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Possible Learning Activities

  • Use taped music to explore a range of movements in the water, such as running, hopping, turning, and bouncing. Encourage experimentation.
  • Extend these activities to include partner actions, such as washing machines, making whirlpools, sawing logs, and rebound jumping. Introduce movement formations with groups of four to eight students to make waves across the pool and to play follow-the-leader using such actions as hopping, taking large steps, bouncing on two feet, and running. For these activities, pair less confident students with those more competent (1C2).
  • Encourage underwater upper-body movements, such as clapping, sweeping, pulling, and pushing. These activities are best undertaken when students go into a modified crouch position with shoulders just under the water.
  • Foster movement sequences in the water, such as having students walk four steps with arm support, bob down, and then, using small steps, walk sideways, bounce on both feet, and then bob under before jumping vertically with an arm above their head. As new skills are developed, these can be built into the sequence.

Extend these movement sequences into relay-type activities to foster team spirit.

  • Incorporate a full range of clean and safe land-based equipment into the pool environment. Balls and hoops are recommended because they dry quickly. Beginning with partner activities, equipment can be used for groups of four, teams of eight, and whole-class activities, such as well-known games, simple relays, and different movement patterns in the water (2C1).
  • Establish four “stations” around the pool with a different activity at each. After a set period of time at each “station”, the students move around the circuit by using either a single or varied movement action, such as bunny hopping, large giant strides, walking backwards, or wading with long paddling movement of the arms. These and other “enjoyment activities” are ideally suited to warm up at the beginning of the lesson or to unwind at its conclusion.
  • Use folk dance music and formations to develop team activities. Steps can be modified for the aquatic environment, but the rhythm of the music is ideally suited to movement patterns. These can be made progressively more challenging as competence develops.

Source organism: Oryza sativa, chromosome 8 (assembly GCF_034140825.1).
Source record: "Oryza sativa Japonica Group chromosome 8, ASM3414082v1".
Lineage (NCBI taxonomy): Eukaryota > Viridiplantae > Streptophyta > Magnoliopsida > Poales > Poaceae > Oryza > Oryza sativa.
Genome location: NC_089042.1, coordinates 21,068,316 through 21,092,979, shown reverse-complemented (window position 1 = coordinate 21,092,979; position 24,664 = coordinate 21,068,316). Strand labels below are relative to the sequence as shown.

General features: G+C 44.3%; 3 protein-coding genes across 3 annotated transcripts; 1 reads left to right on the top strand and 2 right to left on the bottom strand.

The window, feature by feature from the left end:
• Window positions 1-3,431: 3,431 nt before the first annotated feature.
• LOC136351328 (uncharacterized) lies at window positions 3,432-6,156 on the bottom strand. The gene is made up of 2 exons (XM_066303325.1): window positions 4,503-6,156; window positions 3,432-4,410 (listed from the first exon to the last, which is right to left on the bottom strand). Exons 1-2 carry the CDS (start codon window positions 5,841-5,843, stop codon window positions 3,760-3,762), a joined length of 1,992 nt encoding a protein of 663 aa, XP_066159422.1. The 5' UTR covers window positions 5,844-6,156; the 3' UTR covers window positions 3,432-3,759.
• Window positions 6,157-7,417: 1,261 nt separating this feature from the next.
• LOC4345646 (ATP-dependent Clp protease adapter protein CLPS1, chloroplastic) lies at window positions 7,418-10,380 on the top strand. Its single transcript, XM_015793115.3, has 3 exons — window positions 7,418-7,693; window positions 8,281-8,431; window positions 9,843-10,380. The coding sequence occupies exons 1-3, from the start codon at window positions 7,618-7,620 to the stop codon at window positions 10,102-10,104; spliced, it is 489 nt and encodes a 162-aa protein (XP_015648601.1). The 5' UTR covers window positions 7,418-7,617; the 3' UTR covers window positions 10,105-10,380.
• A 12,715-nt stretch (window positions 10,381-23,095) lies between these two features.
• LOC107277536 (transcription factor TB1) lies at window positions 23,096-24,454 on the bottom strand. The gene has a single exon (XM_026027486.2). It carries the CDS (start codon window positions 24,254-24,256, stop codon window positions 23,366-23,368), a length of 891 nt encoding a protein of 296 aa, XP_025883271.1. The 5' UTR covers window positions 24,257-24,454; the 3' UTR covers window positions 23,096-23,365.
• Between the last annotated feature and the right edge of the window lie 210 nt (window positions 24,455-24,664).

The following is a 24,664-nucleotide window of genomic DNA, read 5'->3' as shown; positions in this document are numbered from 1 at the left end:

• Extend the idea of circuits by having some students in the pool and some on the poolside. Make the changes quickly to keep the students warm. The activities selected for the time spent out of the water should be vigorous. In-and-out-of-the-pool circuits could incorporate safe entries and exits.
  • Initiate follow-the-leader circuits to foster innovation and creativity.
  • Construct an obstacle-course circuit where students climb over, duck under, or swim through a range of obstacles. Be conscious of safety. If students do not wish to go over, under, or through the obstacle, they simply avoid it and move to the next challenge with their team members.
  • Students can develop a class code of behaviour to ensure a safe emotional environment in the changing room area. Enjoyment for students can easily be jeopardised if comments on such aspects as cultural identity, body shape, body size, and clothing cause embarrassment.

Suggested learning outcomes

Students will:

  • use the aquatic environment to enjoy physical activity (1A2)
  • participate cooperatively in aquatic games (1C2)
  • include and support others when taking part in aquatic activities (2C1)
  • show respect and support for personal and cultural preferences when changing for aquatic activities (1D1/3).

Assessment opportunity

Observe students and record comments about their participation and co-operation when using equipment in the aquatic (1C2).


(especially taha tinana and taha whānau)

Enjoying physical activity and movement within a caring and supportive environment.

Health promotion

Taking collective action to help create a caring and inclusive learning environment.

Assessment opportunity

Encourage students to peer assess, perhaps using a smiley face continuum, to indicate the support they gave to and received from their partner while participating in aquatic activities (2C1).

Teachers' notes

  • These experiences help students to develop effective relationships with others and to work together to achieve a common goal (social and co operative skills).
  • These experiences help students gain confidence by having fun in the water and by practising well-known activities and group games. Enjoyment should, however, be an essential component of all aquatic activities.
  • If using a tape deck for musical accompaniment, take care with plugs and leads near water.
  • Fun activities and games often serve to reduce anxiety and foster the development of skills, confidence, and teamwork and a concern for safety. Relays and games can be modified to provide a specific outcome or skill. 
  • A postbox activity may be used to construct a class code of behaviour, not only in the changing area where many students are sensitive, but also in other aspects that affect the enjoyment of others.
  • Rather than spending valuable and often restricted pool time explaining activities, games, circuits, and relays, they can be practised as part of the land-based programme before being adapted to water.